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GDC London: LucasArts' Williams On 'Jar-Jar In Carbonite'

In his keynote on the second day of GDC, LucasArts's Chris Williams discussed "LucasArts' vision for the next generation of gameplay", featuring Xbox 360 demonstrations o...

Simon Carless, Blogger

October 4, 2006

6 Min Read

In his keynote on the second day of GDC, LucasArts's Chris Williams discussed "LucasArts' vision for the next generation of gameplay", featuring Xbox 360 demonstrations of both the next-gen Indiana Jones and Star Wars technology. Williams focused on "what can we do to be really changing the gameplay experience" at LucasArts, and concentrated initially on the recent re-organization of ILM and LucasArts to work closer together, discussing "how George [Lucas] really sees the companies converging". ILM, LucasArts Convergence Discussed Williams touched on Zeno, ILM's internal framework which is the pipeline for the War Of The Worlds movie pipeline, and explained that Zed, LucasArts' next-gen game editor, is created as a game development pipeline within Zeno, including a unified asset management system. He indicated that a WYSIWYG real-time preview is the next step within Zeno and Zed, making game development even easier. A great deal of this section of the talk explains how ILM's extremely advanced CG work for movies such as Pirates Of The Caribbean and War Of The Worlds is informing LucasArts' work on next-generation games - Williams commented: "What we're realizing is that film and game techniques are really complementary." The developer noted that LucasArts is working with ILM, and the company is asking of the CG division with regard to complex tech like water simulation: "How are you doing it?", and then stepping the technology back until it's possible to use it. He explains: "Instead of adding to what you've got... maybe go look at SIGGRAPH papers and find ways to step it back and optimize it [for real-time]." Next-Gen Simulation, Not Scripting! In the next part of the session, Williams explains the LucasArts mandate when the company refocused in 2004: "Focus on character and story". He explains, despite the next-gen technology slant: "We were very focused on the gameplay." A particular area of interest was an emphasis on simulating the player's experience and not scripting it. Williams referenced Star Wars: Republic Commando, a game he worked on, as a particularly linear experience that all players would share, explaining LucasArts' new focus on character simulation (where "characters adapt seamlessly to their environment and the action around them", thanks to tech such as NaturalMotion's Euphoria). In particular, LucasArts is focusing on giving AI characters a sense of situational awareness and giving them the notion of self-preservation - teaching AI "how to survive" in the game. Breaking objects, Williams assured us, and the concept of material physics is another key next-gen tech. Thus, LucasArts made some serious investments and partnerships is technology. The company partnered with Havok for overall in-game physics, and NaturalMotion in particular for their Euphoria tech for character simulation in real-time. Pixelux also worked with LucasArts on a material physics sim, Digital Molecular Matter - most interestingly, LucasArts funded co-development of this tech, they felt so strongly about it. Indiana Jones For Xbox 360 Demonstrated Next, a demonstration of the next-gen Indiana Jones title on the Xbox 360, which includes Euphoria tech. Indiana Jones is in the back alleys of Chinatown, and is throwing a thug against a car. Each time it's done, it shows a different effect, as AI and physics combine to make the thug slide off the car, grab his head and pivot in different ways. Much more sophisticated than ragdoll physics alone, the enemy characters in the game do indeed react very realistically. In the next example, a balcony fell in the street, and the characters had AI and physics-based reactions to their imminent doom, each trying to grab on in different ways every time it falls. Williams explains that, thanks to Euphoria, characters will naturally "brace for impact while you're falling", or "look for something to grab to while you're flying through the air." Some of the art and animation are still somewhat early, but the weight and simulation of the effects are extremely impressive. A cable car chase in San Francisco is the next demo from Indiana Jones, showing Indy on top of a cable car, grabbing and throwing thugs off the side, where they sometimes grab on, sometimes curl up in the fetal position, and show a multitude of different effects. The key, Williams said, is that no one experience is the same, so people will keep playing over and over. A final Euphoria tech demo shows Indy on a rope bridge, where he is trying to keep his balance (still somewhat drunken-looking, due to early tech) as the demonstrator affects the bridge by tweaking it around. As noted, there wasn't a single frame of pre-calculated animation as Indiana Jones moves around the bridge, totters, falls over the edge, hops back on again, and gets hit by ever larger rocks, eventually getting squashed completely as the character curls up. Williams believes that "teaching little digital computer people how to do things" is the future here - and it's certainly an impressive concept. Next-Gen Star Wars Demo! Moving on, an Xbox 360 Star Wars tech demo was shown, not yet representative of a final game, but demonstrating the materials simulation created in the DMM tech. The demo shows throwing R2D2 at blocks of wood, with "highly unpredictable results" as he makes wood splinter, separate, and collapse in completely different ways every time. Glass was also showcased - with "internal forces traveling through the object" as it shatters in different ways every time. The final example was a stone statue on top of crystal - with different material effects for each part. Next, we saw Jar Jar Binks in carbonite ("arguably where he belongs", Williams quips!), showing real-time denting of his Han Solo-like tomb like it's metal - then graphite (more brittle shattering), or even rubber. Clearly, this type of physical simulation looks spectacular - even more so when a 'Jar Jar in ice' demonstration shows some great graphics shaders and a subsequent 'Jar Jar in rubber' demo also looks extremely promising. Naturally, this tech needs to be carefully integrated into the game to make sense, but given Jedi powers of physical manipulation to throw objects around, it's a natural fit for a Star Wars game. Now to the main room, where a Rancor skeleton is available to be shattered realistically - Williams notes: "You can envision two Jedi going to town in this room... and having these assets all shatter in the correct ways". In addition, wooden beams on top of the room are supporting one another, and stormtroopers are hurled at them in the demo - they grab the wood through Euphoria. Williams comments: "You can imagine Force Pushing 20 stormtroopers, and maybe one tries to grab on." Next, we see a real-time environment demonstration of Felucia, which appeared in Star Wars Episode III and will be in the next-gen Star Wars game - this is real-time art from that game. Williams showcased vegetative and plant life which both looks spectacular, and displays correct soft body effects when brushed against or struck. He also showed, somewhat spectacularly, real-time tessellation on the plant life, worked on with ILM, to stop having artist-created multiple levels of detail or 'popping' between LODs. As a capper to everything, a pre-visualization demo for the next-gen Star Wars game followed, with demonstrations of physics-style effects like Force Push in rendered environments as LucasArts is aiming for in the final version of the game. Though the next-gen Star Wars title is as yet undated, there's plenty of delicious Stormtrooper torture here featuring a female Jedi, with a climax of the character destroying a TIE Fighter by hurling debris at it - this is a fitting end to an impressive series of LucasArts demonstrations on the company's next-gen mandate.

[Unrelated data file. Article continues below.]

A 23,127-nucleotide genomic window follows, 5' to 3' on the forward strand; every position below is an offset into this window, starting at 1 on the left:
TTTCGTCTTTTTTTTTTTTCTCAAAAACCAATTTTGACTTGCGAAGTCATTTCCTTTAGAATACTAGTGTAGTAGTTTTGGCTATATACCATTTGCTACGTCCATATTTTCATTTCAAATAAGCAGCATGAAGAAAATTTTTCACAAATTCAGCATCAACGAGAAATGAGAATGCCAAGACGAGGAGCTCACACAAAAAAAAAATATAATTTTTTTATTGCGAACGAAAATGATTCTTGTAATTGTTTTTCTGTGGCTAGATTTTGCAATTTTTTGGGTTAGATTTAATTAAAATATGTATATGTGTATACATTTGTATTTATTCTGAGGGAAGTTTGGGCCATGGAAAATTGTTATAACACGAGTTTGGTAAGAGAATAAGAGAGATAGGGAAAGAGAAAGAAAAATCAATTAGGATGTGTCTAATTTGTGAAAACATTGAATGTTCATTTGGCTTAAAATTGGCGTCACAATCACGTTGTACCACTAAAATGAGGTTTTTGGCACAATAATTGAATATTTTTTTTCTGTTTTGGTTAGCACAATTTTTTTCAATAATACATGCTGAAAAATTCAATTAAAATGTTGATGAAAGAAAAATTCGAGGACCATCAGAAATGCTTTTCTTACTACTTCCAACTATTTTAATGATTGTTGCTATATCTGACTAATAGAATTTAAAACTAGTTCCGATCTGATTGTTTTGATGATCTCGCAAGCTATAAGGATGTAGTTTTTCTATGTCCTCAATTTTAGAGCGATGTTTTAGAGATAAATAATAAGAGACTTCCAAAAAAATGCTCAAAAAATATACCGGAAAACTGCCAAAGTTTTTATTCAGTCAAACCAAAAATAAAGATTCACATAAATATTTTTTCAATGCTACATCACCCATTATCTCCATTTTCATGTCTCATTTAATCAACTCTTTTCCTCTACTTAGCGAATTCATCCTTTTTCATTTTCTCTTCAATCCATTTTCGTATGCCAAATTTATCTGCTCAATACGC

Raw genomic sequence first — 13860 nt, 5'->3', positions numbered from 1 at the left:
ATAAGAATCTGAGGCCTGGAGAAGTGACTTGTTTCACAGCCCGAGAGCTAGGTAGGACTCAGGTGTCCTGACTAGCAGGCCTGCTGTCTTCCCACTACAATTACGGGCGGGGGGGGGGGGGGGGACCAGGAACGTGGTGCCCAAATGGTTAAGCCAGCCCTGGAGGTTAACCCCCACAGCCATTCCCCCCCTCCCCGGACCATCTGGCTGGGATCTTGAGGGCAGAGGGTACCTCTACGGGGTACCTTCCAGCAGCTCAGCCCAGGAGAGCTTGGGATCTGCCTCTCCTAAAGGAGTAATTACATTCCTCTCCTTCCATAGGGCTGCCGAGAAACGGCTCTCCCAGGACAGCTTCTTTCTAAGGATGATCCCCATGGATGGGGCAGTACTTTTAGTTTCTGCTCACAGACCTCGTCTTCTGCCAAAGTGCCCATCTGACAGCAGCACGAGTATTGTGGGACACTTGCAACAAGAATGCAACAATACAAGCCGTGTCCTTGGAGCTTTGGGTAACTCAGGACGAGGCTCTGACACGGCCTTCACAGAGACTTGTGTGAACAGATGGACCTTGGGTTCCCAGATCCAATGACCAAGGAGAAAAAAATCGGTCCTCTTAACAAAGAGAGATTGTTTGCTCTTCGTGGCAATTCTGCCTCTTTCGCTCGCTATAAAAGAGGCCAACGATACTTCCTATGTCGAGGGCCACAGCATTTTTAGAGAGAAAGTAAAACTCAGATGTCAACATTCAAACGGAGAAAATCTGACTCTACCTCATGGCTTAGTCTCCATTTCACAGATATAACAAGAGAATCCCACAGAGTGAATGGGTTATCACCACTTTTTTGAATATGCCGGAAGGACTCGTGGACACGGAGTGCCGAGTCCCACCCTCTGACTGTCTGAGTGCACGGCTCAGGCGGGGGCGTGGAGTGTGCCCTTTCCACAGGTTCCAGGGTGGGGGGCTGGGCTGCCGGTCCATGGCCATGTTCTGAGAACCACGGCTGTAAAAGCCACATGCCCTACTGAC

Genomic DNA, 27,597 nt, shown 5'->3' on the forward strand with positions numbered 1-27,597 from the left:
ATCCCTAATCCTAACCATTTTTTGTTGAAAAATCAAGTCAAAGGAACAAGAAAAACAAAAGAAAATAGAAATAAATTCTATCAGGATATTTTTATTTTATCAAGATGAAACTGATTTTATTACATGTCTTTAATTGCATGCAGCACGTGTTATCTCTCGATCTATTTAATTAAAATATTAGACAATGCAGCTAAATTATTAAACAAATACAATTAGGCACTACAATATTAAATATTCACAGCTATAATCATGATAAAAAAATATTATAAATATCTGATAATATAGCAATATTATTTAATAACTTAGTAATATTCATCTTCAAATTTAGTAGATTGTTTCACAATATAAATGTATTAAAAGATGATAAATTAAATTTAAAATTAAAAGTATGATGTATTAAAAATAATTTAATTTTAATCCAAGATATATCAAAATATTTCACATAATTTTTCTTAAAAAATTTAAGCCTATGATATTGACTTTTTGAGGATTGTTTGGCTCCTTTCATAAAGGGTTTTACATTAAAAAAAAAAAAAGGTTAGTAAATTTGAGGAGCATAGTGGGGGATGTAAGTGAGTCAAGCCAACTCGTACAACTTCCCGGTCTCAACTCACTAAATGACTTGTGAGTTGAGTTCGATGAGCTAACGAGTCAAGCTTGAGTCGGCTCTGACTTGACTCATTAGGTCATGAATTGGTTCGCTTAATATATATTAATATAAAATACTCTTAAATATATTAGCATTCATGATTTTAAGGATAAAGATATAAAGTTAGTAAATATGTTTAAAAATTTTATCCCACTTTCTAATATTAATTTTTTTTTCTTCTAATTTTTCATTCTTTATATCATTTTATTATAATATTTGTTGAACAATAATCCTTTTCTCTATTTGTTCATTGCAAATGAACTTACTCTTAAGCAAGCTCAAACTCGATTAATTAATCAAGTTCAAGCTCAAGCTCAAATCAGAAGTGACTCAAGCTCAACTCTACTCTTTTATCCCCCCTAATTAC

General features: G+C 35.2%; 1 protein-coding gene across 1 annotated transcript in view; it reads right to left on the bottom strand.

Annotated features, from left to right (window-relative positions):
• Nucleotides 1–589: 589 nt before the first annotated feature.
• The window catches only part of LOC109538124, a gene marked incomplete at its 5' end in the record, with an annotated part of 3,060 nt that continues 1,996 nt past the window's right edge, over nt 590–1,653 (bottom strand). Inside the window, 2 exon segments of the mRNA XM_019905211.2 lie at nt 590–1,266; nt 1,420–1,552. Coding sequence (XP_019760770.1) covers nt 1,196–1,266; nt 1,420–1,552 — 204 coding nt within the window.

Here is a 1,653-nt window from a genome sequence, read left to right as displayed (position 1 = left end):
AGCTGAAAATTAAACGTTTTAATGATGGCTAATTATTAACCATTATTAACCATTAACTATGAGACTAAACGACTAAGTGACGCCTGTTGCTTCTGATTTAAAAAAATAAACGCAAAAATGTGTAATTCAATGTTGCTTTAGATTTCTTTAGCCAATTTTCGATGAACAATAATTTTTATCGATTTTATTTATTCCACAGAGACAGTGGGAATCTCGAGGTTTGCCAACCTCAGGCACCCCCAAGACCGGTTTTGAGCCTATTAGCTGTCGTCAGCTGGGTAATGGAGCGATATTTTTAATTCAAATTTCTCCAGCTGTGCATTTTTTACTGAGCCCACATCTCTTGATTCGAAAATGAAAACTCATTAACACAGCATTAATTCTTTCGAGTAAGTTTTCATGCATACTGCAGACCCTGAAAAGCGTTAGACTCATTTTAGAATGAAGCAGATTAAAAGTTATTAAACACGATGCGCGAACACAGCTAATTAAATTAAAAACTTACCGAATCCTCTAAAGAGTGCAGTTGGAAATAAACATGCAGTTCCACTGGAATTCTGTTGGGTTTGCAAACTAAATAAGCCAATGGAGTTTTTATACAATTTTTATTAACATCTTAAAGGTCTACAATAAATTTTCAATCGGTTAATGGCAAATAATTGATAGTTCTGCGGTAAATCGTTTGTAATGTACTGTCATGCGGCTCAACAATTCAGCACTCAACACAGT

About the Author(s)

Simon Carless


Simon Carless is the founder of the GameDiscoverCo agency and creator of the popular GameDiscoverCo game discoverability newsletter. He consults with a number of PC/console publishers and developers, and was previously most known for his role helping to shape the Independent Games Festival and Game Developers Conference for many years.

He is also an investor and advisor to UK indie game publisher No More Robots (Descenders, Hypnospace Outlaw), a previous publisher and editor-in-chief at both Gamasutra and Game Developer magazine, and sits on the board of the Video Game History Foundation.